In 1899, Newton and Anna had been married for ten years. They were living near Aaron and Sugar Branch in Switzerland County.
Newton’s daughters from his first marriage to Sarah were Arminta and Myrtle. Arminta, 20, was living in Cincinnati. Myrtle,15, may have been living with grandparents Joseph and Martha in Rising Sun.
Newton and Anna’s sons were Elmer, 10, Tom 9, and Ralph 6. Daughter Opal had just been born January 26, 1899.
Newton’s brother Charles and his family were living nearby.
News and gossip
The local newspaper gossip columns reported normal family events to begin the year 1899.
“M.S. Jarvis is running a saw mill for Ed. Day at Correct.” – Vevay Reveille – January 19, 1899
“Miss Arminta Jarvis, of Cincinnati, came home last week to spend a few days with relatives.” – Vevay Reveille – March 2, 1899
“Miss Myrtle Jarvis called on Mr. Sellers one day last week.” Vevay Reveille – March 16, 1899
But there were concerns…
People were getting sick.
“Miss Gertrude Jarvis has a severe attack of the grip.” – Vevay Reveille – February 16, 1899
“Little Ralph Jarvis is very sick with pneumonia.” – Vevay Reveille – March 9, 1899
“Otto Jarvis died Saturday, April 29, aged 36 years. He never was very stout and had been sick since early spring.” Vevay Reveille – May 4, 1899
“Mrs. Burton has returned to her home in Greensburg, called there by the illness of her daughter.” – Vevay Reveille – May 25, 1899
The grip is another name for influenza. There was an outbreak in 1899. A lot of people were getting sick.
After a respite of more than 50 years, pandemic influenza struck twice near the end of the nineteenth century, in 1889-1890 and again in 1899-1900.Emerging Infections: Pandemic Influenza – The Johns Hopkins University School of Hygiene and Public Health – 1996
The outbreak of grippe in the winter of 1899 was much more widespread. It had apparently started before Christmas 1898. In the first issue of the Normal-Eyte for the new year, the staff posed the question and offered advice:
“Have you had the Grippe? If you haven’t, 1st, be careful, 2nd, be careful.Getting Sick at School: Influenza and Other Illnesses at UNI, 1876-2009 – University of Northern Iowa
If you have, just keep on being careful.” (“Have you had the grippe?”, 1899)
Perhaps Newton caught the virus from his son Ralph, who was infected in March.
People with influenza may develop complications such as pneumonia, bronchitis, asthma flare-ups, acute respiratory distress, etc. For older adults and people with a chronic illness, pneumonia can be deadly.
Newton developed complications, and died of pneumonia early Tuesday morning, April 4, 1899. He was 43.
Coincidentally, Newton’s parents, brother George, and sisters Ella and Miranda were visiting from Rising Sun and Cincinnati. They were all at his bedside during his final days.
It’s frustrating that we don’t know where Newton was buried. It must be around Aaron or Sugar Branch. It’s for one of you next-gen researchers to find.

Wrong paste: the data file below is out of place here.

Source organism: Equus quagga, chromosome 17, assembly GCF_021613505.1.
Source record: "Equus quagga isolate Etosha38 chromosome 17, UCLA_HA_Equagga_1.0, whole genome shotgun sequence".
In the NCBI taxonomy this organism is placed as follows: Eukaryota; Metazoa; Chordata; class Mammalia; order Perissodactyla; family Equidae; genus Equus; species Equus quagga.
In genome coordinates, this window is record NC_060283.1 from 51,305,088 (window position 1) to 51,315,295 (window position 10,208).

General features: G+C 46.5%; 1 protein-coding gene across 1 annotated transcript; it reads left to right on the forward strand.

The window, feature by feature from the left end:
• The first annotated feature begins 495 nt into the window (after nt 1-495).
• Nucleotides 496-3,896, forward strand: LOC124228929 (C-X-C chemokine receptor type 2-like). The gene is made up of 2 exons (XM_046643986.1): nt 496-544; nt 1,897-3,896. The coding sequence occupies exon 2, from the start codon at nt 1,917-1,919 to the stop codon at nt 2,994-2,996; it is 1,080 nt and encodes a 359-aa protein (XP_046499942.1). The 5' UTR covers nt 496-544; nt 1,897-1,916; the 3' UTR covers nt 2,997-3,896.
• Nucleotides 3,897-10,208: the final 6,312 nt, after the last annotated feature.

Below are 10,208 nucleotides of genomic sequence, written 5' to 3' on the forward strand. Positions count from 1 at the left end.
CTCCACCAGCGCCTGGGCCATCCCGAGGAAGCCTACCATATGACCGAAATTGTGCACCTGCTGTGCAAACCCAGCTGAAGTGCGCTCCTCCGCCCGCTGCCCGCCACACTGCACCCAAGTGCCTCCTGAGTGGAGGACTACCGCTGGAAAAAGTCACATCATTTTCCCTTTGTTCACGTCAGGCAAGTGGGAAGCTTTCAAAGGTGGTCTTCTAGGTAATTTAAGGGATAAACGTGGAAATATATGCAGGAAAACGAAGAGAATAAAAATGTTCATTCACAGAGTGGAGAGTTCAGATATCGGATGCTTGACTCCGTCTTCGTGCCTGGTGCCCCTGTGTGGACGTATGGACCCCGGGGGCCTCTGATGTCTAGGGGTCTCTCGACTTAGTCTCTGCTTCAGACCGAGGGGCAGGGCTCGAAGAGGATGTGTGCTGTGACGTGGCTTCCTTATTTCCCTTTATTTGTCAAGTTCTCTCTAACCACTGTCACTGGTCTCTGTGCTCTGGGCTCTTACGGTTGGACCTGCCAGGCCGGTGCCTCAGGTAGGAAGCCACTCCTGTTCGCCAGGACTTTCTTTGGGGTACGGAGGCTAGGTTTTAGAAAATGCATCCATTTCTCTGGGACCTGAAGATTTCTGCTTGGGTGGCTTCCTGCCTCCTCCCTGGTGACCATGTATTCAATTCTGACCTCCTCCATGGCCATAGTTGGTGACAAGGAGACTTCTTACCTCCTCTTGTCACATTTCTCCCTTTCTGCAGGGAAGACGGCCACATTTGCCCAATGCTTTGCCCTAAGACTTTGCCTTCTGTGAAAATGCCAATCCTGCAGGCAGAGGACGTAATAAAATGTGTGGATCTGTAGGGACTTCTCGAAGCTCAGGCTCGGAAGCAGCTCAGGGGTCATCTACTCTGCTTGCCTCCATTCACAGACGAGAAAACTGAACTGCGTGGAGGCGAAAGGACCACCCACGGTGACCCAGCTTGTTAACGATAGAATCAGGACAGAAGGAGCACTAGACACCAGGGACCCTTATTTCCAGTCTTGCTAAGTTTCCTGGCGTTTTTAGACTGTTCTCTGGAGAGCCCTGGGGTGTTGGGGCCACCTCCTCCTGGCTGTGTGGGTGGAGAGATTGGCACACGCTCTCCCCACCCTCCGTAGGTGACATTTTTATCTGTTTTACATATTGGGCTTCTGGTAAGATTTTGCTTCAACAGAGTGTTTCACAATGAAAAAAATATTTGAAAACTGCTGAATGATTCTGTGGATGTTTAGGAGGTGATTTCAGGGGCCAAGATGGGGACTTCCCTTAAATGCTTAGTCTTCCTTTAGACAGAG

Mother came to help Anna
Eliza Burton came from Greensburg to stay with Anna and the children. But she had to return to Greensburg in May to help care for her daughter Rebecca. Sadly, Rebecca had continuing bouts of illness, and died in August 1900 of tuberculosis.
A move to Greensburg
After weighing her options, Anna Jarvis decided that she needed sustained help from her family. She couldn’t support her children on her own in Sugar Branch. She made the decision to move to her mother’s home in Greensburg.
1899 ended much differently than it had begun.
Newton had been widowed in 1887 when Sarah died. Now, twelve years later, Anna was widowed when Newton died. She had a family of four children, one of which was a baby less than a year old. Anna was age 29.
Her mother Eliza had been widowed two years earlier, when George Burton died in 1897. Anna and the kids would move in with Eliza. And there were extended family nearby; Eliza’s sister and George’s brother lived a few doors away and Anna’s brother also lived in Greensburg.
In November 1899, Anna was earning money by taking in washing and sewing in Greensburg.
Put 1899 behind
Let’s get ready to ring in the new year and a new century – 1900. What’s in store for the Jarvis families in the new century?
- Article on The Grip – EPIDEMIC INFLUENZA; COMMONLY CALLED “THE GRIP.” – Edward Anderson, M.D. – May 19, 1894 – JAMA network – https://jamanetwork.com/journals/jama/article-abstract/447754
- Emerging Infections: Pandemic Influenza – The Johns Hopkins University School of Hygiene and Public Health – 1996 – https://academic.oup.com/epirev/article-pdf/18/1/64/6727420/18-1-64.pdf
- Article on 1899 influenza pandemic – Getting Sick at School: Influenza and Other Illnesses at UNI, 1876-2009 – University of Northern Iowa – https://scua.library.uni.edu/university-archives/historical-information-and-essays/getting-sick-school-influenza-and-other
- Newspaper quotations – Vevay Reveille – various dates – http://www.vevaynewspapers.com/category/news/
- Newspaper quotations – Greensburg Daily Review – various dates – Newspaper archives – FindMyPast.com
- Image – La Grippe medicine — Sandburg’s Hometown – Barbara Schock – http://www.sandburg.org/SandburgsHometown/